Myanmar Cyclone: MSF Teams Bring Immediate Assistance While Additional Staff and Relief Materials are Ready to be Sent

Valérie Batselaere/MSF
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Geneva/New York, May 7, 2008 — Immediately after Cyclone Nargis hit several regions of Myanmar, teams in the country with the international medical humanitarian organization Doctors Without Borders/Médecins Sans Frontières (MSF) began assessing and responding to the needs of the population in Yangon and in neighboring areas. First assessments show that in the Daala and Twantey zones, south of Yangon and home to 300,000 people, 80 percent of buildings have been destroyed and some parts of the region are still flooded under one meter of water.

MSF teams, who are able to circulate freely, have distributed food and plastic sheeting, and have begun treating water in Yangon. In the outskirts of the city, MSF has organized the distribution of plastic sheeting, jerry cans, and fuel for water pumps to some 5,000 people. Yesterday, teams were also able to distribute one week’s worth of food rations composed of rice, dried beans, and oil to 1,000 people in the Twantey area. Malaria and dengue fever are prevalent—even endemic—in this area, so MSF is also planning a mosquito net distribution in the coming days.

Both rural areas and urban areas have been hit hard. Initial reports by MSF teams indicate that rural people are relying on what remains of their food stocks and are collecting bamboo to rebuild their houses. However, people in towns are becoming increasingly reliant on food assistance, as food shortages exist and the price of rice has now tripled. In the Twantey and Daala areas people are gathered in and around numerous monasteries and schools, without food or clean water. These numerous and spontaneous multiple gathering sites, with over 50 alone in the Twantey zone, mean that bringing appropriate assistance will be challenging.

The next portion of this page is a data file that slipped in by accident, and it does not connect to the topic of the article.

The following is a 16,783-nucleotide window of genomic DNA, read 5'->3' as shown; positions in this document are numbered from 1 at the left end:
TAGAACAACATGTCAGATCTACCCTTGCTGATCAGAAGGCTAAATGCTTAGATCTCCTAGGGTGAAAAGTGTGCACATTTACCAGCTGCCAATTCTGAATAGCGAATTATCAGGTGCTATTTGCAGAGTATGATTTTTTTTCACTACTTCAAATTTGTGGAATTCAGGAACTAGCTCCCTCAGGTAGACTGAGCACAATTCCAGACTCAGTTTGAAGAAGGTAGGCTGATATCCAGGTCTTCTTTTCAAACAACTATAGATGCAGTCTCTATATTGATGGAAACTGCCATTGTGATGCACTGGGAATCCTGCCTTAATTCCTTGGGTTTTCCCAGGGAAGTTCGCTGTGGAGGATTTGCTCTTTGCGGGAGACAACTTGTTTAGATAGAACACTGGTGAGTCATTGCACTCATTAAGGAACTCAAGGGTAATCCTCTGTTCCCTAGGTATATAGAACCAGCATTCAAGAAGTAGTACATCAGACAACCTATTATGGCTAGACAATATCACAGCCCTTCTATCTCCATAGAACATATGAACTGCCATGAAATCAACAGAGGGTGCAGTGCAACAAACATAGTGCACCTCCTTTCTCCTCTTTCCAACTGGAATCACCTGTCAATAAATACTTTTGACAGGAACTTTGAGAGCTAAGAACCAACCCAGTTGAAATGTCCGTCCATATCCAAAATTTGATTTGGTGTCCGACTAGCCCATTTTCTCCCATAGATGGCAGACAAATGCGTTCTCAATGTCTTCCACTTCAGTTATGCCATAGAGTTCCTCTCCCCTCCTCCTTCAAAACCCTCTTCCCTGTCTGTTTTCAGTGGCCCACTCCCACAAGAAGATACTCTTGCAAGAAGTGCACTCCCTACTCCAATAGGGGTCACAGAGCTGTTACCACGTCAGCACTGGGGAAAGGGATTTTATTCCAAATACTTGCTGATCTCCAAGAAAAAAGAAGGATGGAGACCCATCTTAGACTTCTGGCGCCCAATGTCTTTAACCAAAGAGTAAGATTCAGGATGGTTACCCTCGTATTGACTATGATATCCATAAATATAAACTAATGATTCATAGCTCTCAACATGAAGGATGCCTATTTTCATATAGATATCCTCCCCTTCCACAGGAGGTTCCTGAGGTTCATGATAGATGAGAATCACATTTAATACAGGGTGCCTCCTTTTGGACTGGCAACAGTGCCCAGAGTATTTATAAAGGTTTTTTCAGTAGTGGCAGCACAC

“We are continuing to bring relief assistance to the affected populations and will extend our assessments,” said Souheil Reiche, MSF head mission in Myanmar. “However, it is clear today that with the limited means we have, both in terms of human resources and material, we are not able to adequately respond to the needs of the population. Following the government’s appeal for international assistance, it is essential that emergency visas are issued and that relief shipments are allowed to arrive. MSF teams have been on standby for 48 hours waiting to come to help us in the Delta.“

Twenty international staff, all experts in emergency interventions, are ready to join the MSF teams in Myanmar. A cargo plane containing 40 tons of first aid materials, plastic sheeting, therapeutic food, and sanitary materials, is ready to leave from Europe this evening. 

MSF has been working in Myanmar since 1992.  Today, 38 international staff and 1,200 national employees are working in different projects in seven areas of the country.